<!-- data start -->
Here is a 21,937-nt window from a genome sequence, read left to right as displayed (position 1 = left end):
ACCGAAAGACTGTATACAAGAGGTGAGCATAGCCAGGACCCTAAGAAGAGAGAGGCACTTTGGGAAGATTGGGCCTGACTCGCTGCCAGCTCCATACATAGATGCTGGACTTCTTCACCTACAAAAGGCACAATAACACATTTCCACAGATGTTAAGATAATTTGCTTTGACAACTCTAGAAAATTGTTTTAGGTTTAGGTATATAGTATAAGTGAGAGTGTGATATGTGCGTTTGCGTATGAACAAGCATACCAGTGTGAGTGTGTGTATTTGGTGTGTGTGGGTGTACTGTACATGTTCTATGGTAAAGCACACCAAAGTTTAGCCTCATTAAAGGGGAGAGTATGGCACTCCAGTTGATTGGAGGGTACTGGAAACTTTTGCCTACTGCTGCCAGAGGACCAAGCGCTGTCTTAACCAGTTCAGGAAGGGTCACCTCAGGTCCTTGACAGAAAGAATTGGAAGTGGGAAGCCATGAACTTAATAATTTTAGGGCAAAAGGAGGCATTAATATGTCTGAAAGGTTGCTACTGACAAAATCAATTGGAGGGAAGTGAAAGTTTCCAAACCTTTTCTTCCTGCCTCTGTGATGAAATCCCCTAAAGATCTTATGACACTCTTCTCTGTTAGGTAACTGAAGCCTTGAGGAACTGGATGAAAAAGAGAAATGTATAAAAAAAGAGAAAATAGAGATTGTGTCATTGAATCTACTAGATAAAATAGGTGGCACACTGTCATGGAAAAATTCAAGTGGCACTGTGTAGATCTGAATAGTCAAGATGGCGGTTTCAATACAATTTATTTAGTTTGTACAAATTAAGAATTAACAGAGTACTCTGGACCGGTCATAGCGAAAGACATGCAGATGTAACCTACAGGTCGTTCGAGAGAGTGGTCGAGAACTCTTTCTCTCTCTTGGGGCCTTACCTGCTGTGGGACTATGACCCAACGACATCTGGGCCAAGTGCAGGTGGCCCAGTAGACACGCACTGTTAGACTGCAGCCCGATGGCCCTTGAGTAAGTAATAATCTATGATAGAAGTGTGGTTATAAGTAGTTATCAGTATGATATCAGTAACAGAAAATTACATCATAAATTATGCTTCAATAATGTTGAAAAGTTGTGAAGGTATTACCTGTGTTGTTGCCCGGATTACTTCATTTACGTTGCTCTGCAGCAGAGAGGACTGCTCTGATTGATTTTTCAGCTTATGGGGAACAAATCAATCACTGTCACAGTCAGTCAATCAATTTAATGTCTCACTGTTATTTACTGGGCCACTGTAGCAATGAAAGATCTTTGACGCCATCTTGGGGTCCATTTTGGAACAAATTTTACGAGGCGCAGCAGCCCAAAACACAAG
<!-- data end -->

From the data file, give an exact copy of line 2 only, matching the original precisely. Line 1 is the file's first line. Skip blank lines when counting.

ACCGAAAGACTGTATACAAGAGGTGAGCATAGCCAGGACCCTAAGAAGAGAGAGGCACTTTGGGAAGATTGGGCCTGACTCGCTGCCAGCTCCATACATAGATGCTGGACTTCTTCACCTACAAAAGGCACAATAACACATTTCCACAGATGTTAAGATAATTTGCTTTGACAACTCTAGAAAATTGTTTTAGGTTTAGGTATATAGTATAAGTGAGAGTGTGATATGTGCGTTTGCGTATGAACAAGCATACCAGTGTGAGTGTGTGTATTTGGTGTGTGTGGGTGTACTGTACATGTTCTATGGTAAAGCACACCAAAGTTTAGCCTCATTAAAGGGGAGAGTATGGCACTCCAGTTGATTGGAGGGTACTGGAAACTTTTGCCTACTGCTGCCAGAGGACCAAGCGCTGTCTTAACCAGTTCAGGAAGGGTCACCTCAGGTCCTTGACAGAAAGAATTGGAAGTGGGAAGCCATGAACTTAATAATTTTAGGGCAAAAGGAGGCATTAATATGTCTGAAAGGTTGCTACTGACAAAATCAATTGGAGGGAAGTGAAAGTTTCCAAACCTTTTCTTCCTGCCTCTGTGATGAAATCCCCTAAAGATCTTATGACACTCTTCTCTGTTAGGTAACTGAAGCCTTGAGGAACTGGATGAAAAAGAGAAATGTATAAAAAAAGAGAAAATAGAGATTGTGTCATTGAATCTACTAGATAAAATAGGTGGCACACTGTCATGGAAAAATTCAAGTGGCACTGTGTAGATCTGAATAGTCAAGATGGCGGTTTCAATACAATTTATTTAGTTTGTACAAATTAAGAATTAACAGAGTACTCTGGACCGGTCATAGCGAAAGACATGCAGATGTAACCTACAGGTCGTTCGAGAGAGTGGTCGAGAACTCTTTCTCTCTCTTGGGGCCTTACCTGCTGTGGGACTATGACCCAACGACATCTGGGCCAAGTGCAGGTGGCCCAGTAGACACGCACTGTTAGACTGCAGCCCGATGGCCCTTGAGTAAGTAATAATCTATGATAGAAGTGTGGTTATAAGTAGTTATCAGTATGATATCAGTAACAGAAAATTACATCATAAATTATGCTTCAATAATGTTGAAAAGTTGTGAAGGTATTACCTGTGTTGTTGCCCGGATTACTTCATTTACGTTGCTCTGCAGCAGAGAGGACTGCTCTGATTGATTTTTCAGCTTATGGGGAACAAATCAATCACTGTCACAGTCAGTCAATCAATTTAATGTCTCACTGTTATTTACTGGGCCACTGTAGCAATGAAAGATCTTTGACGCCATCTTGGGGTCCATTTTGGAACAAATTTTACGAGGCGCAGCAGCCCAAAACACAAG